Dependent yet abusive, enchanted yet careless, man’s relationship with the sentient and non-sentient beings and phenomena of his environment has had a long history of both beauty and violence. Exploring the peninsula of O Morrazo, a verdant corner of Galicia carved out by the mouths of the three river inlets, Lives and Times discovered one particularly bloody chapter in this history of man and the sea, that of whaling: its origins, its industrialisation, and its death.
The whale has long been an object of both fear and fascination in human cultures. Its gigantic proportions inspired the imaginations of generations across the seven seas, with legends and literature born telling tales of sailor-eating, ship-sinking sea monsters. This fear and fascination long gave whaling – a dangerous trade it is true – a feel of romance, adventure, and heroism across the centuries, an aura whose glow faded with the rising realisation of reality in the twentieth century a reality of endangerment and extinction.
When this folkloric fascination for the whale met with modernity – when it found new tools for the hunt, new sails for navigation, new uses for its products, new markets for its consumption – then the catastrophe begun. The first victim of extinction was the Basque or French Whale, long a low fruit to pick for its tendency to come close to shore, close to man, whose hand-held harpoons put it to a species-wide death by the nineteenth century.
With no other predator minus homo sapiens, the cetaceous genus is a particularly vulnerable one for human-induced endangerment and extinction. Its females can give birth to calves only once every three years or so, and its blubber, meat, bones, feeding filters, its oils and intestines, were all highly prized merchandise for consumer markets, being put to use in cuisine, lighting, pharmaceuticals, perfumeries, cosmetics, corsets, umbrellas, soaps, lubricants, candles… Even its bodily fluids were applied in cosmetics, and something known as ‘grey amber’ – a substance which gathered in its stomach from indigestion of krill – was worth, quite literally, its weight in gold for its ability to make perfume aromas last longer. As an old miniature-boat builder told me, “the Massó Brothers took every inch of gold from the whales – nothing was wasted!”
Who were the Massó Brothers? The Massó Brothers were Galicia’s own fishing and whaling family, a bourgeois set from Catalonia responsible for an ever increasing harvest, an ever growing death toll. By their own calculations, the Massó Brothers culled some 5,965 common whales, 6,505 Cachalots (a whale with teeth), and several hundred specimens of the Bowhead Whale and the near extinct Basque Whale.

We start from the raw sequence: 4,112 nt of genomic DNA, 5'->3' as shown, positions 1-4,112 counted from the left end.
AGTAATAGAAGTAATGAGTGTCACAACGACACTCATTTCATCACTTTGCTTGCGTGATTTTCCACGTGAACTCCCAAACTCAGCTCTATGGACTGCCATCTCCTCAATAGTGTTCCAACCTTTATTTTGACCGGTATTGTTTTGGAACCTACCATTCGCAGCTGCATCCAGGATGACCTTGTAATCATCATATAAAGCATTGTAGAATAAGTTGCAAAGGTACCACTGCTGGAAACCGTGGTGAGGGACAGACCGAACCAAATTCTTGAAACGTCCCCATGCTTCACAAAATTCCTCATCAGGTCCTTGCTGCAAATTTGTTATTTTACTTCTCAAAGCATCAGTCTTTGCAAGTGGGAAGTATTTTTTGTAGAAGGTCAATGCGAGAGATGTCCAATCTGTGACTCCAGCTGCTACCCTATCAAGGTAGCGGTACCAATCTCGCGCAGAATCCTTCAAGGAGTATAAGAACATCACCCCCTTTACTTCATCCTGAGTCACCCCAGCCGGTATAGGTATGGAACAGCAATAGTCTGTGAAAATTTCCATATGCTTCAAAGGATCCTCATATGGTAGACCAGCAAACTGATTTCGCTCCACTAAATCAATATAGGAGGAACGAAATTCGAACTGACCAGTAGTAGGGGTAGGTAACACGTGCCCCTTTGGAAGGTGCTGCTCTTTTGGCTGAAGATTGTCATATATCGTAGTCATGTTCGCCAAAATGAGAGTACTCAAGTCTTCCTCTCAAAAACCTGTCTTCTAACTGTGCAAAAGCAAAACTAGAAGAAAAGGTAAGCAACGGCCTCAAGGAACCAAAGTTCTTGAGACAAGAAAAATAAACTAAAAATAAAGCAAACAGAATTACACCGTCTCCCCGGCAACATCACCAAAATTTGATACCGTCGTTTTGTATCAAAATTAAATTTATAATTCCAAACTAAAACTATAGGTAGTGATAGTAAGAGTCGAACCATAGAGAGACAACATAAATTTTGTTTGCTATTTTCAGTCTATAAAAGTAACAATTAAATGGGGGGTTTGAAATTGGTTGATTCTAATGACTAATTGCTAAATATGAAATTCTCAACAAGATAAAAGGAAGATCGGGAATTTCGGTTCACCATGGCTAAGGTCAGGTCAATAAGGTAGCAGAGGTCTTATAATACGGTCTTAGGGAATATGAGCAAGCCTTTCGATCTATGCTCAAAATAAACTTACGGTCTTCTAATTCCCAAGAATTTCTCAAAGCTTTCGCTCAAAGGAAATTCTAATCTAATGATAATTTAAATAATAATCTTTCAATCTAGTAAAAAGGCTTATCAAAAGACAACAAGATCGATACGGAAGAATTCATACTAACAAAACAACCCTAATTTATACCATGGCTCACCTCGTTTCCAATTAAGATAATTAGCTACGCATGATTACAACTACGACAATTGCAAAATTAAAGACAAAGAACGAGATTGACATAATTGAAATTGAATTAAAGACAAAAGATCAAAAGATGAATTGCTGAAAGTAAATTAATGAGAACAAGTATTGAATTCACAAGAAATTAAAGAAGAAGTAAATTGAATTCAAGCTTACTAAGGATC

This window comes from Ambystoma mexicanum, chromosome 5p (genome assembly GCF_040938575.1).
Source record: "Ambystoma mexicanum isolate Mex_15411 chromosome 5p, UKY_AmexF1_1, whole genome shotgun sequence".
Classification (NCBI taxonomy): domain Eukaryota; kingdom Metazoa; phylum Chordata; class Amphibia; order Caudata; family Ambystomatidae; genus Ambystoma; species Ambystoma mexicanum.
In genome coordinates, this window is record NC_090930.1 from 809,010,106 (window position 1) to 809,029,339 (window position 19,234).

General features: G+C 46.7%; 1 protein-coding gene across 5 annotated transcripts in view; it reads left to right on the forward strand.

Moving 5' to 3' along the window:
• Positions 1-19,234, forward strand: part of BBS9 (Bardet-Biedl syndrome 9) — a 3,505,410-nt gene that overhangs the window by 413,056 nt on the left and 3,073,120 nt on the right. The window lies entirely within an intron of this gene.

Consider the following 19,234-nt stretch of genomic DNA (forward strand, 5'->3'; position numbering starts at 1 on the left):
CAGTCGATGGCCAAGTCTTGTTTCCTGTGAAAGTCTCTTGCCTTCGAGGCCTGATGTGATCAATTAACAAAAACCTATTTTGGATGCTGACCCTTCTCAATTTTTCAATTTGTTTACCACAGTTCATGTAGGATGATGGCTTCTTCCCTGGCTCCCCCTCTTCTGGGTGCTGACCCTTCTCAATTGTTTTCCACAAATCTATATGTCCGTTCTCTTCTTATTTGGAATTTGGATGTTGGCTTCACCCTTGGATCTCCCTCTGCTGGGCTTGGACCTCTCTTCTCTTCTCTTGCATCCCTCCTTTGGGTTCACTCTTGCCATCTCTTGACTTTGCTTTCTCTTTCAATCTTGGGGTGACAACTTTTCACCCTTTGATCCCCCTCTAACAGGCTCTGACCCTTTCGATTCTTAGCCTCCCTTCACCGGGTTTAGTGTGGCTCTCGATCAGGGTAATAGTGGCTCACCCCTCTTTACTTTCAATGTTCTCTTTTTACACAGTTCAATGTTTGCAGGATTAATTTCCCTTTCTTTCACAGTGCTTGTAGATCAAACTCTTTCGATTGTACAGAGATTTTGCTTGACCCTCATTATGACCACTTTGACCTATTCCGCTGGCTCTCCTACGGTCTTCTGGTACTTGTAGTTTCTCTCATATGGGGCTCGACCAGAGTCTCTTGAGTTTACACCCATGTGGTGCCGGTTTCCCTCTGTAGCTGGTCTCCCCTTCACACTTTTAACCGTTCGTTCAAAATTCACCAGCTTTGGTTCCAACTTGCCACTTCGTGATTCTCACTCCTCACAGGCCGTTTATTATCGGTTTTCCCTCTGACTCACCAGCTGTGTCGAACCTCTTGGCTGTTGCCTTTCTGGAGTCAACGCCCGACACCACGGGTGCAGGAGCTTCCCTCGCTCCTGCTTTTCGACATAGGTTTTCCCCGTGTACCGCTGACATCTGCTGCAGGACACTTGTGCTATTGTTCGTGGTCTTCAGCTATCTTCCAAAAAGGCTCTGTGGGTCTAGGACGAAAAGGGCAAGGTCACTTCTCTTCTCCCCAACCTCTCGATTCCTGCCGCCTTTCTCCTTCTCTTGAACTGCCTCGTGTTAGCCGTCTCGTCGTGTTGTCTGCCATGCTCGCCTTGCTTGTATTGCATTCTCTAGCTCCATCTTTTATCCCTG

… Perhaps the human species can redeem itself in returning to a respect for this distant cousin of ours. For the whale, we now know, is much more similar to ourselves than we might have imagined: it sings songs, it has language, it loves and educates its young, shows curiosity and care, and has social norms and culture …
But just as the harvest grew, so too did our collective consciousness of the dimensions and impact of the hunt. By the 1970s environmental groups had pushed the issue onto the front pages, causing widespread public discussion with such bold acts as ship sabotage, sinking, in 1980, one of the Massó Brothers whalers by dynamiting a gaping hole into its hull.
Five years after this act of ship sabotage, the International Whaling Commission prohibited whaling across the globe, leading to the immediate cessation of whaling in Galicia and the eventual bankruptcy of the Massó Brothers empire in 1994. The damage done, however, was enormous, and only now, some thirty two years after the ban, have whales dared return to the sparkling waters of Galcia’s Rías Baixas, with an enormous twenty-four metre Blue Whale recently being spotted passing by Pontevedra.
Elsewhere, though, the slaughter continues in flagrant defiance of the letter and spirit of the moratorium. In 2015 the whaling nations of Japan, Norway, and Iceland captured some 1,600 whales, which in relative terms is a reduction on the 25,000 whales hunted globally in 1980 – revealing the efficacy and success of the ban – but which in absolute terms is 1,600 too many, placing at risk the recovery of these gentle giants.
Whales have long been a mystery to humankind – their sheer size a cause for both awe and fear – but the line which divides an object of fascination and an object of desire is thin, and with the arrival of the market and technology to whaling this lust for lubber took the world’s whales to the precipice. But with the hunt all but over all over the world, perhaps the human species can redeem itself in returning to a respect for this distant cousin of ours.
For the whale, we now know, is much more similar to ourselves than we might have imagined: it sings songs, it has language, it loves and educates its young, shows curiosity and care, and has social norms and culture. It should not be hard for us to break down our speciesism at least in regards to the whale with its enormous brain and lifespan – both far larger than our own – and perhaps it is not too much to hope that what begins with the whale can expand to all mammals and beyond into all the kingdom of Animalia.
Lives and Times thanks the Massó Museum for the information in this article and for the two archival photographs displayed. It also thanks the museum for a stimulating visit to the temporary exhibition “The Modern Whale Hunt in Galicia”, which can be visited at the Museo Massó of Bueu, Pontevedra.
Lives and Times recommends…
- The Mysteries of the Humpback Whale – The Ocean’s Gentle Giant – Radio National Australia Broadcast – Conversations with Richard Fidler: Wally Franklin
- Recordings of Whale Songs from The Oceania Project – iWhale
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